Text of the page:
Bartók, along with his contemporary Zoltán Kodály, built up a Hungarian national art-music that drew heavily on its rich folk tradition. After studying piano and composition at the Budapest Academy he embarked with Kodály on a series of folk-song collecting tours, recording, transcribing and classifying music from Hungary, Transylvania, and even North Africa and Turkey. Folk and folk-like material became central to his style, though Strauss had been an early influence, as, later, had Debussy, but it was the ballets of Stravinsky that led Bartók to his own ballets, The Wooden Prince (1914–17) and The Miraculous Mandarin (1918–19, orch 1924, later revised).

From 1907 to 1934 Bartók taught piano at the Budapest Academy, during which time he performed regularly in Hungary and abroad as a concert pianist. Objecting to Hungary’s alliance with the Nazis (though he wasn’t Jewish himself), Bartók fled to the USA in 1940. Here, suffering from financial and health problems, he wrote his Concerto for Orchestra and other works.

Notes & composer profile by Edward Bhesania
Edward Bhesania is a writer and editor who reviews for The Strad and The Stage. He has also written for The Observer, BBC Music Magazine, International Piano, The Tablet and Country Life.

Sir Georg Solti

Hungarian-born British conductor and pianist Sir Georg Solti was one of the most highly regarded conductors of the second half of the 20th century.

Solti studied at the Liszt Academy of Music in Budapest with Béla Bartók and Zoltán Kodály. At 18 he joined the coaching staff of the Budapest Opera and made his conducting debut there in 1938. He won the Geneva International Piano Competition in 1942. After the war he became Music Director of the Bavarian State Opera in Munich (1946–52), the Frankfurt Opera (1952–60), and the Royal Opera at Covent Garden (1961–71). He assumed British citizenship in 1972 and was knighted that same year.

From 1969 to 1991 he was Music Director of the Chicago Symphony Orchestra, reestablishing that orchestra’s international reputation. He was chief conductor of the Orchestra of Paris (1972–75) and acted as musical adviser to the Paris Opéra from 1971 to 1973. He served as the principal conductor and artistic director of the London Philharmonic Orchestra from 1979 to 1983.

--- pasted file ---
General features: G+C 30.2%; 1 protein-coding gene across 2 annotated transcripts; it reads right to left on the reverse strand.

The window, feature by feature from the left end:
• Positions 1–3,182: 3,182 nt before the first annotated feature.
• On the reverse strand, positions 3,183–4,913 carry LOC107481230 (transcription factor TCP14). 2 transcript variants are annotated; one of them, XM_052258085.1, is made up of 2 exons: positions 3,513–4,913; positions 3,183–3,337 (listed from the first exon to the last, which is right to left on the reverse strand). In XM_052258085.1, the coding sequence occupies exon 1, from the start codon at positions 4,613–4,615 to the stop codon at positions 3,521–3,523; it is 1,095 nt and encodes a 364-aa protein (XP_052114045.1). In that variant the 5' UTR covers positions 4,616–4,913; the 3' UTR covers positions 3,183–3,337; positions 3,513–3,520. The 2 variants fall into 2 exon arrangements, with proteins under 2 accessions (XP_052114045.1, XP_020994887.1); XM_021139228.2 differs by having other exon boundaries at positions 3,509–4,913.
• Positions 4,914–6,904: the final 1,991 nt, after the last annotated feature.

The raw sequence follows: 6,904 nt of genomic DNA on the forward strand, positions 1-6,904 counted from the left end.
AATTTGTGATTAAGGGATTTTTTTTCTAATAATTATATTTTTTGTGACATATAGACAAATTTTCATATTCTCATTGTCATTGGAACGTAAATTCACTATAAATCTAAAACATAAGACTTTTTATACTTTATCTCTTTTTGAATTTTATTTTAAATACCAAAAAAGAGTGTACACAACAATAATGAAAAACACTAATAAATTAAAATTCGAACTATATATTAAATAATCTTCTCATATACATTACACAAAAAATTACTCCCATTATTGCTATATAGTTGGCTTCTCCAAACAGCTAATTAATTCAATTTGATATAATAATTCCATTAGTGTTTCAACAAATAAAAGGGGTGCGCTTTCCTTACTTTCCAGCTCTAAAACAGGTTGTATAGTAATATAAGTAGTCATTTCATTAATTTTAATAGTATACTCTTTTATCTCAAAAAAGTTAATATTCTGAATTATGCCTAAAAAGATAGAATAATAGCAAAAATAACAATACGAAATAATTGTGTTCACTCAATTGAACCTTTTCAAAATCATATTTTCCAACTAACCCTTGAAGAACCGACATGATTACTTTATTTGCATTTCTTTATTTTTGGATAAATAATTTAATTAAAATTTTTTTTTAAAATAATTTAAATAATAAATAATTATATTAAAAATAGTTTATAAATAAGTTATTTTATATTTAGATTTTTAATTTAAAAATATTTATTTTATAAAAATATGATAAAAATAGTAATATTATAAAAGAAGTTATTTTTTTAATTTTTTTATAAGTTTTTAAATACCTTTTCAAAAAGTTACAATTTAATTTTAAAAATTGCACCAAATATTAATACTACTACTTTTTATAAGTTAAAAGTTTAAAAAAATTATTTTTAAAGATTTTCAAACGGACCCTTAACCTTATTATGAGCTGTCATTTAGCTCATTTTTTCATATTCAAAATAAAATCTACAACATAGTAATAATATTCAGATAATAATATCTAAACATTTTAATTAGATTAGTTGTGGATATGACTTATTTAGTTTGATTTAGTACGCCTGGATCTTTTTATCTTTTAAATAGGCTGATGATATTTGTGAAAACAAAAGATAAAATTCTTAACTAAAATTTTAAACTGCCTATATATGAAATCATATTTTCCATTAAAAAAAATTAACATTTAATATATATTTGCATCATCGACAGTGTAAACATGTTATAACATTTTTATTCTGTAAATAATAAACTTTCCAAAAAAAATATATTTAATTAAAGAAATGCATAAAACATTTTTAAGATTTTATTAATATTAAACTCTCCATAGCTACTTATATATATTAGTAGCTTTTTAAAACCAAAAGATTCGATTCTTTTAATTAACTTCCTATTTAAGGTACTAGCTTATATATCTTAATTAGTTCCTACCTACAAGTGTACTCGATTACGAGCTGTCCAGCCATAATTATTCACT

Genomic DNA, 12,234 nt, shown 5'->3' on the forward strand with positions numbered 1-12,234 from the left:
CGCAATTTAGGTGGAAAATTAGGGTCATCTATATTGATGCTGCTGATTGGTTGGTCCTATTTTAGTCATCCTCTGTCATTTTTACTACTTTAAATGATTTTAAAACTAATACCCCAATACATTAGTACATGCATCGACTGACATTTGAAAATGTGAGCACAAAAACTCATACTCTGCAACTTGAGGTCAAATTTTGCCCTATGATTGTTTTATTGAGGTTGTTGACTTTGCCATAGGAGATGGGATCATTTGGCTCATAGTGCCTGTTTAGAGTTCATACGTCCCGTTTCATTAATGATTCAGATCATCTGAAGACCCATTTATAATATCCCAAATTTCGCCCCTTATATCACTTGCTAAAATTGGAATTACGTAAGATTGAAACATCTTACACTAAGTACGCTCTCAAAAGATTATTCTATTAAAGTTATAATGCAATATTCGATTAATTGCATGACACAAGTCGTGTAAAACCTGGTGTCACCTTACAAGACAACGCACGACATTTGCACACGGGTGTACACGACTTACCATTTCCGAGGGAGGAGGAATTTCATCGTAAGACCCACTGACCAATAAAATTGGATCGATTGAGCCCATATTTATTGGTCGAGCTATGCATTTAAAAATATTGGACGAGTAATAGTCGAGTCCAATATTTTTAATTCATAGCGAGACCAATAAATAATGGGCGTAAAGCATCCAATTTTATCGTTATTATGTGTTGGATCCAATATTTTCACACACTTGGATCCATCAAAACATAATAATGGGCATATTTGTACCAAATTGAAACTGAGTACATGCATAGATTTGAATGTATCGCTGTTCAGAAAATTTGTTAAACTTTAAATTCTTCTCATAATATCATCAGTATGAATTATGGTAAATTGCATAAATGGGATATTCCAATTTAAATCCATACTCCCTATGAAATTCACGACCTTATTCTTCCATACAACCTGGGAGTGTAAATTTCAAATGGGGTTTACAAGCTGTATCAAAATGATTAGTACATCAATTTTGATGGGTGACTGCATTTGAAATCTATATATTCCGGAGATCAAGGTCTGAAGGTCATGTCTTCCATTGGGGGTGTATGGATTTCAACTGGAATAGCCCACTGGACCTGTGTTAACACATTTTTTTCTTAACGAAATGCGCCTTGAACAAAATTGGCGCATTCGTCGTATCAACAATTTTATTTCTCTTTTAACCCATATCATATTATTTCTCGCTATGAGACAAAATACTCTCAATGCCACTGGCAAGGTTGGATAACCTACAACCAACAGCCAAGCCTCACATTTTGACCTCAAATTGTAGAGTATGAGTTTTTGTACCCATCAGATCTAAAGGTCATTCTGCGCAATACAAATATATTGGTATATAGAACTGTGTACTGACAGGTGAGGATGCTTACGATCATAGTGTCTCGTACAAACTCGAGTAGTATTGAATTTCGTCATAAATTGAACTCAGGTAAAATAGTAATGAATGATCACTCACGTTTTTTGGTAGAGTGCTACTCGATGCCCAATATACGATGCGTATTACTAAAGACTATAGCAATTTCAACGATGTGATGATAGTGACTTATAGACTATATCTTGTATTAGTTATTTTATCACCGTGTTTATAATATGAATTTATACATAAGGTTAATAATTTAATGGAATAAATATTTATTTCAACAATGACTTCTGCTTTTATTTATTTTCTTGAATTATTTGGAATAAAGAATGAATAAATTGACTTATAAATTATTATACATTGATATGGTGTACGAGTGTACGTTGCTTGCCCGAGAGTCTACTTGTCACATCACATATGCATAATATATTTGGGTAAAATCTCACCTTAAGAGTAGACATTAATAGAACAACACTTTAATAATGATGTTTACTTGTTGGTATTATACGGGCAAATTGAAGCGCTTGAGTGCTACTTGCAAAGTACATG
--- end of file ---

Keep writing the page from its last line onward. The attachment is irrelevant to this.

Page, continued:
As a conductor Solti was best known for his dynamic and deeply felt interpretations of operas, symphonies, and other large-scale works. He was particularly notable for his sharp attention to musical detail and his ability to evoke a wide range of tonal colours from an orchestra. He made many highly praised recordings from the late 1940s as both conductor and solo performer. In 1958–65 Solti made the highly acclaimed first complete set of recordings of Richard Wagner’s Ring cycle, released in 1966. During his career Solti won 32 Grammy Awards, more than any other performer in recording history. 

Biography source: Encyclopaedia Britannica

The LSO was established in 1904 and has a unique ethos. As a musical collective, it is built on artistic ownership and partnership. With an inimitable signature sound, the LSO’s mission is to bring the greatest music to the greatest number of people.

The LSO has been the only Resident Orchestra at the Barbican Centre in the City of London since it opened in 1982, giving 70 symphonic concerts there every year. The Orchestra works with a family of artists that includes some of the world’s greatest conductors – Sir Simon Rattle as Music Director, Principal Guest Conductors Gianandrea Noseda and François-Xavier Roth, and Michael Tilson Thomas as Conductor Laureate.

Through LSO Discovery, it is a pioneer of music education, offering musical experiences to 60,000 people every year at its music education centre LSO St Luke’s on Old Street, across East London and further afield.

The LSO strives to embrace new digital technologies in order to broaden its reach, and with the formation of its own record label LSO Live in 1999 it pioneered a revolution in recording live orchestral music. With a discography spanning many genres and including some of the most iconic recordings ever made the LSO is now the most recorded and listened to orchestra in the world, regularly reaching over 3,500,000 people worldwide each month on Spotify and beyond. The Orchestra continues to innovate through partnerships with market-leading tech companies, as well as initiatives such as LSO Play. The LSO is a highly successful creative enterprise, with 80% of all funding self-generated.

Image: Ranald Mackechnie

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In the mean time: 

Sunday 19 April 7pm BST
Bernstein Prelude, Fugue and Riffs

Bartók Hungarian Peasant Songs
Szymanowksi Harnasie
Stravinsky Ebony Concerto
Golijov Nazareno
Bernstein Prelude, Fugue and Riffs

Sir Simon Rattle conductor